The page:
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Dad Who Murdered 2 Daughters With Mom On Speakerphone Taunts Her Before Being Executed
Through the phone the mother heard one of her daughters yell "no, daddy, no," before being shot.
A man who was convicted of shooting his two young daughters to death while his wife listened helplessly to their killings on speakerphone was executed on Thursday night in Texas. Before 62-year-old John David Battaglia died of lethal injection, he taunted his former wife one last time.
Before his execution, Battaglia was given an opportunity to make a last statement. He refused but instead made a bold informal statement directly to the children's mother, according to the Texas Department of Criminal Justice.
"No, Well, Hi Mary Jean. I'll see y'all later. Bye," he said, according to the Associated Press. "Go ahead please."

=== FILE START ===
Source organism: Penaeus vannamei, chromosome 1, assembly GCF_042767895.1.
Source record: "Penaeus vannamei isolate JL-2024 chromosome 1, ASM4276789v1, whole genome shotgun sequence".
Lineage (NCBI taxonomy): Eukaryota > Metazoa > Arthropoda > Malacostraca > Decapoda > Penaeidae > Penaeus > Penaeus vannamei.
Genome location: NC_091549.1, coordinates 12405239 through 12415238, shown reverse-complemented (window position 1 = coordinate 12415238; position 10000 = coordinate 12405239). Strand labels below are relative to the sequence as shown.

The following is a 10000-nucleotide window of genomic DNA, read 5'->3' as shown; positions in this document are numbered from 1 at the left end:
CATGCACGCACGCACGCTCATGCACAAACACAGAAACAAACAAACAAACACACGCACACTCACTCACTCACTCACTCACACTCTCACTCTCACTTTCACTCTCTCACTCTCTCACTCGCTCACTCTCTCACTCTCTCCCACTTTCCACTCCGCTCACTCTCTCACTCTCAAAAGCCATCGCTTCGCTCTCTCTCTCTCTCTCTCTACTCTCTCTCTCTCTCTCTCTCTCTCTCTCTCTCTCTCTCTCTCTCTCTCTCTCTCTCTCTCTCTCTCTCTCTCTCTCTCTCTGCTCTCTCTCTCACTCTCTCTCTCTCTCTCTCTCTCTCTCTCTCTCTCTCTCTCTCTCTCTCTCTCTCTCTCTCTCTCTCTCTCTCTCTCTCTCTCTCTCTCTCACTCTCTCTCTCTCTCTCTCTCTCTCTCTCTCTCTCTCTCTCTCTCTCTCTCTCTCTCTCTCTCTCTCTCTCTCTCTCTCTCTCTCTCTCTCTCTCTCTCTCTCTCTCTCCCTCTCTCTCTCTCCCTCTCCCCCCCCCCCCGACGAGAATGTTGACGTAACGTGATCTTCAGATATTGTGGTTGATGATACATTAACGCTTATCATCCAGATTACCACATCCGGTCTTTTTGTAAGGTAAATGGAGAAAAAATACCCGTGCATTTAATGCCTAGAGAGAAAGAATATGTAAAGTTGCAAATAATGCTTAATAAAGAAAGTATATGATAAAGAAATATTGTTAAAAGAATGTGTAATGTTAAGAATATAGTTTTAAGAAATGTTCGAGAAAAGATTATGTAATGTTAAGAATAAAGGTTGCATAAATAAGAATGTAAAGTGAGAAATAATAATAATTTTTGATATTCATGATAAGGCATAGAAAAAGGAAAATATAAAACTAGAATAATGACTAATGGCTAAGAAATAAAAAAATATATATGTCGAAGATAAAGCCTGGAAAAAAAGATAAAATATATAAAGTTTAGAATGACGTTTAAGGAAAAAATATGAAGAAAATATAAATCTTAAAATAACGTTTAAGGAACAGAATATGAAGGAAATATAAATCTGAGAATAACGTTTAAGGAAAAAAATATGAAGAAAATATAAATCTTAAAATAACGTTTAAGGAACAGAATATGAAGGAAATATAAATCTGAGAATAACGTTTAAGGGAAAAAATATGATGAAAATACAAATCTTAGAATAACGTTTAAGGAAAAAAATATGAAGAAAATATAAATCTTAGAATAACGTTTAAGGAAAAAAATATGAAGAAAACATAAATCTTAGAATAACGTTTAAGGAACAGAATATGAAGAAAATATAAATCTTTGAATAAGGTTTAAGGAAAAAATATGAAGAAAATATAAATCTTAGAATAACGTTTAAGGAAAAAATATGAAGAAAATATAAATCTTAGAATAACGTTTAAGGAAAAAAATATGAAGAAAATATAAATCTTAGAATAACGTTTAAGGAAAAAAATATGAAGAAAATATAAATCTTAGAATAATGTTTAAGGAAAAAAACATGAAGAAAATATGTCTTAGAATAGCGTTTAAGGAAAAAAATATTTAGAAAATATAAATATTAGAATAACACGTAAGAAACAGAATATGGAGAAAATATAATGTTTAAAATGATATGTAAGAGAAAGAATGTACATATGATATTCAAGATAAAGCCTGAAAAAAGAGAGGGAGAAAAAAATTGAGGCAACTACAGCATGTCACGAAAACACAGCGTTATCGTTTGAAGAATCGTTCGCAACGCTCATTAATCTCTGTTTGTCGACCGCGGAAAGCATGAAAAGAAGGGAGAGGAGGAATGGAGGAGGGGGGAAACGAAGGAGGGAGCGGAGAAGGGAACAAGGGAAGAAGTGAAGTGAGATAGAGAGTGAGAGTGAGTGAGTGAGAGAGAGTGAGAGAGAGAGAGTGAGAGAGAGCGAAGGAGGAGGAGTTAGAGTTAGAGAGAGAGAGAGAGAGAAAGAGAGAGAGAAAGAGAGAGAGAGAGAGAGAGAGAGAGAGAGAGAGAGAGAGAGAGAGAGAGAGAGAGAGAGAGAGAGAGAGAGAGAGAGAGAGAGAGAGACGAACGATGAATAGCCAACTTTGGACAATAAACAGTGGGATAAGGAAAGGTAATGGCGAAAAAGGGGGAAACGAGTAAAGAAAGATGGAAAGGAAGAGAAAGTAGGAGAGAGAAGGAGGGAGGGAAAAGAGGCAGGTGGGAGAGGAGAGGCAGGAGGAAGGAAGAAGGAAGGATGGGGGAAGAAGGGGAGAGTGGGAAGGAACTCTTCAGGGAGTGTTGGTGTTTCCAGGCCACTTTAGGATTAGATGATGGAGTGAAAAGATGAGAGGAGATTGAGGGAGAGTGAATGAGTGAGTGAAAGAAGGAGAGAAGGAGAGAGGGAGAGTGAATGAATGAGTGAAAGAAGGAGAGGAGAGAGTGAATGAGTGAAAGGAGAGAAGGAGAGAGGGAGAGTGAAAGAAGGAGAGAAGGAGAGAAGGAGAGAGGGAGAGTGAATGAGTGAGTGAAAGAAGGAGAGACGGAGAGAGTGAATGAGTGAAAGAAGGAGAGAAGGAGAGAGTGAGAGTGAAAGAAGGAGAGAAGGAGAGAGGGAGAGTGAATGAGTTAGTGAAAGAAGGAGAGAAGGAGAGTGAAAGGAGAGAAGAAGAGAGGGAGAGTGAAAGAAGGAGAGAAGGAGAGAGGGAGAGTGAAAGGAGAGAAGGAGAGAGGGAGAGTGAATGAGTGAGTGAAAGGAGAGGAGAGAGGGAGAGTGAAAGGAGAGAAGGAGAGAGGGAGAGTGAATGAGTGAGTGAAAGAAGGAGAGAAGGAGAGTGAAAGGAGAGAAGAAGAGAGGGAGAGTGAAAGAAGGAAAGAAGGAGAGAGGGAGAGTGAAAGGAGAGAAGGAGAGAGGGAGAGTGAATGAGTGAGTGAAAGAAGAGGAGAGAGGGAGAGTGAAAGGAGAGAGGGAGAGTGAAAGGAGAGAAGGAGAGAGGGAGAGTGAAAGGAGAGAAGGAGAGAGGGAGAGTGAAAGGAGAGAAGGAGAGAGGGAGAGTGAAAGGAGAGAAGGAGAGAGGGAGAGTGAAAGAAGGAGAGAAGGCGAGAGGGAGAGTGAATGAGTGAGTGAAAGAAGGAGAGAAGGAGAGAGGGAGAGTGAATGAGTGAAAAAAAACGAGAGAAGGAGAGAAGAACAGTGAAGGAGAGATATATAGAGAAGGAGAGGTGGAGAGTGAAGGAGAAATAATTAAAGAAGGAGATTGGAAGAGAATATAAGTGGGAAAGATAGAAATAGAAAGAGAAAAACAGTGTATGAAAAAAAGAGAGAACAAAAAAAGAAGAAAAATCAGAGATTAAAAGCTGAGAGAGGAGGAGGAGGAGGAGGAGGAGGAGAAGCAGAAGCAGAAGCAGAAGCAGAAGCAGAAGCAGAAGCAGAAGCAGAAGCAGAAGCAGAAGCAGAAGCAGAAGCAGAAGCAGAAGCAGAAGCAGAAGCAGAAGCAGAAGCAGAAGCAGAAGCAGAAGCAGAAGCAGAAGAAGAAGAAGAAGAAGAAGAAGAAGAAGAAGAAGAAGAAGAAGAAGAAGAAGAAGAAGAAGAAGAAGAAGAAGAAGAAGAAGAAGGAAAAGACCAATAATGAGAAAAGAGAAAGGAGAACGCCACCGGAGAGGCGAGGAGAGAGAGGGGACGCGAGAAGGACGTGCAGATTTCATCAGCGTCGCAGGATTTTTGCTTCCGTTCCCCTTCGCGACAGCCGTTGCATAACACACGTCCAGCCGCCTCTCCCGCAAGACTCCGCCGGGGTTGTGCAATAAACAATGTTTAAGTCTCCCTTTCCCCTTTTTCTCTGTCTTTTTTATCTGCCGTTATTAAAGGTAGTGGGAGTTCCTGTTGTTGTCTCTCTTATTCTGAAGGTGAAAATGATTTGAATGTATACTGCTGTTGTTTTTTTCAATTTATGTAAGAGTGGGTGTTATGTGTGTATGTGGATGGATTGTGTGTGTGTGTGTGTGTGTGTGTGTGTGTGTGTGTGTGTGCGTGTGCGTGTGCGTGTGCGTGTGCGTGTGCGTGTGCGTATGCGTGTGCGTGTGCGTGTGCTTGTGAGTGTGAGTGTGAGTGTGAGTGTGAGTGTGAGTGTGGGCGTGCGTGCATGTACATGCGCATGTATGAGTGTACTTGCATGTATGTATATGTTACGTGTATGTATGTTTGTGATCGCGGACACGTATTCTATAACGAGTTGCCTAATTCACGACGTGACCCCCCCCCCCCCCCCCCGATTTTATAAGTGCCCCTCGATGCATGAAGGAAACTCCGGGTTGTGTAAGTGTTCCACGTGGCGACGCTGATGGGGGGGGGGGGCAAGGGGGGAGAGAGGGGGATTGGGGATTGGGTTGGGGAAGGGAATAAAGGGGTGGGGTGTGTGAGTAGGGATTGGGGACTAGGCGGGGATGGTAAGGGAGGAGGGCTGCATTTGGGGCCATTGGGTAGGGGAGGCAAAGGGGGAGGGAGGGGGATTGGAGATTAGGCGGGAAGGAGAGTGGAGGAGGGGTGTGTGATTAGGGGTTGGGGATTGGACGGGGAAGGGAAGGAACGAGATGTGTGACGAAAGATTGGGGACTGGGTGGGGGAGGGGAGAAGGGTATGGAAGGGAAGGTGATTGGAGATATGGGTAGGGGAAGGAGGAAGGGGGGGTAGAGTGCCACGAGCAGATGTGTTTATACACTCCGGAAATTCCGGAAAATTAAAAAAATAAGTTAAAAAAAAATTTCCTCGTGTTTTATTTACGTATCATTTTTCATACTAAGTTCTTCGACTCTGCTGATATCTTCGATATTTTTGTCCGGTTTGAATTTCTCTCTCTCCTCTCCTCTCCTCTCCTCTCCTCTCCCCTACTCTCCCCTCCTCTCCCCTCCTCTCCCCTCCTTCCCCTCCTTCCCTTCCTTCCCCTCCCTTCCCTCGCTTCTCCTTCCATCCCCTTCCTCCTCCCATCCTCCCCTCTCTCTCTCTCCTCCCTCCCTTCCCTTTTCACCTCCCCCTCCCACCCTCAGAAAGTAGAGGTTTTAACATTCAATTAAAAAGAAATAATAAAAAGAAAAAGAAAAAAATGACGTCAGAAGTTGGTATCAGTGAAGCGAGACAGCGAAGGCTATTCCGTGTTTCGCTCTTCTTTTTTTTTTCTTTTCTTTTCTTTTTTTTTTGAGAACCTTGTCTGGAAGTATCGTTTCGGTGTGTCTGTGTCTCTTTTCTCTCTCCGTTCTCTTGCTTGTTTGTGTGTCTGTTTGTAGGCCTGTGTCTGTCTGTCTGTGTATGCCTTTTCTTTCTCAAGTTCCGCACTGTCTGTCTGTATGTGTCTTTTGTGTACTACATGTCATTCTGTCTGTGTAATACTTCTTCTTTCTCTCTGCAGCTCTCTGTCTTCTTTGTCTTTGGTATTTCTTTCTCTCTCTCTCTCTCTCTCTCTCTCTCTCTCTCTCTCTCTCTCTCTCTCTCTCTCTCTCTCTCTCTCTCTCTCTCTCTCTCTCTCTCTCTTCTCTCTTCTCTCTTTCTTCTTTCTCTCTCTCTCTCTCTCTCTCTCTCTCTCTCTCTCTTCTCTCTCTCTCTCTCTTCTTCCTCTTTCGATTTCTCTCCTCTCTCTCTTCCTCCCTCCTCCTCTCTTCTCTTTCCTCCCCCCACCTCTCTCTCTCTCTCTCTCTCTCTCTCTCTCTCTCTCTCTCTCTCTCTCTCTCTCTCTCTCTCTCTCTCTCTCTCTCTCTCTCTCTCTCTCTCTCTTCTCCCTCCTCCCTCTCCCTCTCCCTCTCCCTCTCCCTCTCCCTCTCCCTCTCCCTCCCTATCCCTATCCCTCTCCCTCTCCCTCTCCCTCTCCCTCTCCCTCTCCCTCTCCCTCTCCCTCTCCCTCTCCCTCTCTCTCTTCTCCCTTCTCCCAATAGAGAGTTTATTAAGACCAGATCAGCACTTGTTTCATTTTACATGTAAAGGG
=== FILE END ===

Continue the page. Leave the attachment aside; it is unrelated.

According to Fox News, Battaglia smiled as the mother of his victims walked into the viewing area. After his comments, directed to his ex, Battaglia closed his eyes. After a few seconds, he opened them and asked: "Am I still alive?"
By this point, he was given his injection.
"Oh, I feel it," he said not long after. According to Fox News, he gasped twice and then snored before he died. He was pronounced dead 22 minutes after he was given his dose.
In 2001, Battaglia killed 9-year-old Faith, and her 6-year-old sister Liberty while they were visiting his apartment in Dallas during a scheduled visit. He and his wife, their mother, were separated at the time. Their mother, Mary Jean Pearle, listened to gunshots as her daughters were murdered. Before they were shot, Pearle yelled through the phone at her daughters, instructing them to run.
"She heard [Faith] screaming ‘no daddy no,’ and then she heard several gun shots," an investigator said at the time, according to CNN. According to Fox News, the girls were shot 8 times: Faith 3 and Liberty 5.
Then, Battaglia told Pearle, “Merry [explative] Christmas.”
At the time of the murders, Battaglia was on probation for an attack on Pearle, which happened on Christmas 1999. It is believed that the Christmas comment was a reference to that incident.
[Photo: Dallas County Court]